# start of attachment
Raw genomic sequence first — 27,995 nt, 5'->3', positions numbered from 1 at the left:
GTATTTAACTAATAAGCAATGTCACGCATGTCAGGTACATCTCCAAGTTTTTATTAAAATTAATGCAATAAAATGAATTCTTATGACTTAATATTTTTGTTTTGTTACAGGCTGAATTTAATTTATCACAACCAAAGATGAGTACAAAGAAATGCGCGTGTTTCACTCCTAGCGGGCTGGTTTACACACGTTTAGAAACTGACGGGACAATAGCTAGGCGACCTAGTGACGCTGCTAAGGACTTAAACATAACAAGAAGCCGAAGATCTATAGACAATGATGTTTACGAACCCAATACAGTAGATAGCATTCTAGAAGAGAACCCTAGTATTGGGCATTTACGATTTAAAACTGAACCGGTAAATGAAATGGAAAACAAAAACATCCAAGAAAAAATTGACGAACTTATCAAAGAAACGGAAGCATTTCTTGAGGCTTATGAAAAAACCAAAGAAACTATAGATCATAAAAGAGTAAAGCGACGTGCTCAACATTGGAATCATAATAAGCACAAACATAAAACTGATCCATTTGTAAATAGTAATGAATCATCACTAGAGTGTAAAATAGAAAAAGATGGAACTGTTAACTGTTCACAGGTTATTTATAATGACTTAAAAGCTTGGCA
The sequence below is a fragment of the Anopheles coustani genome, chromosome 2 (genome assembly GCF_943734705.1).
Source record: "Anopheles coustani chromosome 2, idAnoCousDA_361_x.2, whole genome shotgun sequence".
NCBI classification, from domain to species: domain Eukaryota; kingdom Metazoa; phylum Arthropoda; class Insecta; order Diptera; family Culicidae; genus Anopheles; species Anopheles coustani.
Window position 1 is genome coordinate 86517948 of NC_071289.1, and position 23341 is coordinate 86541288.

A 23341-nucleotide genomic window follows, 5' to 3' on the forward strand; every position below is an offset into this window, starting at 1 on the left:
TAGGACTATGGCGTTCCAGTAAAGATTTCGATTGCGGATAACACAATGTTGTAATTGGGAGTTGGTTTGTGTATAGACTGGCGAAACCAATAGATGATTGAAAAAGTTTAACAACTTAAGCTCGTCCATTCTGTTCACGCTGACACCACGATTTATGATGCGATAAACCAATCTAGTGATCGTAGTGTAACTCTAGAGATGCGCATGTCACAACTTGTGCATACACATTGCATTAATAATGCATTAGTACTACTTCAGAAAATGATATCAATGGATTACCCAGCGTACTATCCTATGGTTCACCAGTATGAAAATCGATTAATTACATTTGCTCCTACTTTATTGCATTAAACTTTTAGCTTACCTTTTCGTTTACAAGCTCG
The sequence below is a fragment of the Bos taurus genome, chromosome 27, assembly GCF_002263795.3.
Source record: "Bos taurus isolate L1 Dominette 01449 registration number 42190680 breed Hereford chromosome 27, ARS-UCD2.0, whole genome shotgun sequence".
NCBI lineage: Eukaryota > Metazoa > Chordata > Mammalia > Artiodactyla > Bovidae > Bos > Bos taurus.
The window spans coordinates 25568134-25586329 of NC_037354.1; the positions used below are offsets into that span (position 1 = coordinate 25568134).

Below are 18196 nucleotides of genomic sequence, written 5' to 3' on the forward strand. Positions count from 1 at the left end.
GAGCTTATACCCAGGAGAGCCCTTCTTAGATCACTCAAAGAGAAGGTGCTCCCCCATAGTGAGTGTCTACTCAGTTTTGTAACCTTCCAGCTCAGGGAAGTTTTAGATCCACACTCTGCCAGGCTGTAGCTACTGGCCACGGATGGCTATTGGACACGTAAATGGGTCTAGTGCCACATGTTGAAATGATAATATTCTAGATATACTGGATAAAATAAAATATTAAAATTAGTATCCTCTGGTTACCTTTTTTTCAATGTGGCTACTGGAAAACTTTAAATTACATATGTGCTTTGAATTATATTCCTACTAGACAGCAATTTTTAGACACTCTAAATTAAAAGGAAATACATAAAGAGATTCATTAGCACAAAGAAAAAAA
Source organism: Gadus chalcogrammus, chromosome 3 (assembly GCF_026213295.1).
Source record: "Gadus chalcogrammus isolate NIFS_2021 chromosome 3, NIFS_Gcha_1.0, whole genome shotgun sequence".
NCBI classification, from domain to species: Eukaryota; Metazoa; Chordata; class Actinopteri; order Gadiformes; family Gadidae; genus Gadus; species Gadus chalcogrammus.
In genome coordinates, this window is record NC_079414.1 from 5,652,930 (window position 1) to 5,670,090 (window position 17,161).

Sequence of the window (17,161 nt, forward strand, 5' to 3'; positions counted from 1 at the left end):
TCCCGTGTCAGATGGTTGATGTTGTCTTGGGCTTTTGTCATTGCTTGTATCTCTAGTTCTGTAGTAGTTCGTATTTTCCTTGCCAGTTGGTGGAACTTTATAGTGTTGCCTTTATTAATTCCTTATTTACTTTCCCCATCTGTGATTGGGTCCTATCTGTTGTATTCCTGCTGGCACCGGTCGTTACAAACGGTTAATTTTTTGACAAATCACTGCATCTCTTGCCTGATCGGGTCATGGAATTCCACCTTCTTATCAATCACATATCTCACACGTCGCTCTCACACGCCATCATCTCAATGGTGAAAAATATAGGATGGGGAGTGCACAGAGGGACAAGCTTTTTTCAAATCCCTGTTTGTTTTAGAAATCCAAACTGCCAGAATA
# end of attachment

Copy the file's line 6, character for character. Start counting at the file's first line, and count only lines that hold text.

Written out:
Window position 1 is genome coordinate 86517948 of NC_071289.1, and position 23341 is coordinate 86541288.